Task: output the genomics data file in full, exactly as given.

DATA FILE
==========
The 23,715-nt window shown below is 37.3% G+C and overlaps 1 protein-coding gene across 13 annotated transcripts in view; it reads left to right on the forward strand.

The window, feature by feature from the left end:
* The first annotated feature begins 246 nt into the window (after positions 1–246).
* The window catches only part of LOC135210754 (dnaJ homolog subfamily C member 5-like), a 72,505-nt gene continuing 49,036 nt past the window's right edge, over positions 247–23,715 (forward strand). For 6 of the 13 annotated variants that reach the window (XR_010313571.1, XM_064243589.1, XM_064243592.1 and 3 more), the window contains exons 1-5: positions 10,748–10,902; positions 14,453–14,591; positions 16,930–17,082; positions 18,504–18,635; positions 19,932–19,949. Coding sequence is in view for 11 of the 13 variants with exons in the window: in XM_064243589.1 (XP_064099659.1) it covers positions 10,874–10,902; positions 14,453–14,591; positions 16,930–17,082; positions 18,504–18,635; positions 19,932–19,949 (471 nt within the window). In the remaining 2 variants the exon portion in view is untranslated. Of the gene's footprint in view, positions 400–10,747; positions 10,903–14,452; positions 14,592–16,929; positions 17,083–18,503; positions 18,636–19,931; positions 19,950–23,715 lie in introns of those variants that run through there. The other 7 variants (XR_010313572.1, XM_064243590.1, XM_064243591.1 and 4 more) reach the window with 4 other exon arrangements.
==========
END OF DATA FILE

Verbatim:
The 23,715-nt window shown below is 37.3% G+C and overlaps 1 protein-coding gene across 13 annotated transcripts in view; it reads left to right on the forward strand.

The window, feature by feature from the left end:
* The first annotated feature begins 246 nt into the window (after positions 1–246).
* The window catches only part of LOC135210754 (dnaJ homolog subfamily C member 5-like), a 72,505-nt gene continuing 49,036 nt past the window's right edge, over positions 247–23,715 (forward strand). For 6 of the 13 annotated variants that reach the window (XR_010313571.1, XM_064243589.1, XM_064243592.1 and 3 more), the window contains exons 1-5: positions 10,748–10,902; positions 14,453–14,591; positions 16,930–17,082; positions 18,504–18,635; positions 19,932–19,949. Coding sequence is in view for 11 of the 13 variants with exons in the window: in XM_064243589.1 (XP_064099659.1) it covers positions 10,874–10,902; positions 14,453–14,591; positions 16,930–17,082; positions 18,504–18,635; positions 19,932–19,949 (471 nt within the window). In the remaining 2 variants the exon portion in view is untranslated. Of the gene's footprint in view, positions 400–10,747; positions 10,903–14,452; positions 14,592–16,929; positions 17,083–18,503; positions 18,636–19,931; positions 19,950–23,715 lie in introns of those variants that run through there. The other 7 variants (XR_010313572.1, XM_064243590.1, XM_064243591.1 and 4 more) reach the window with 4 other exon arrangements.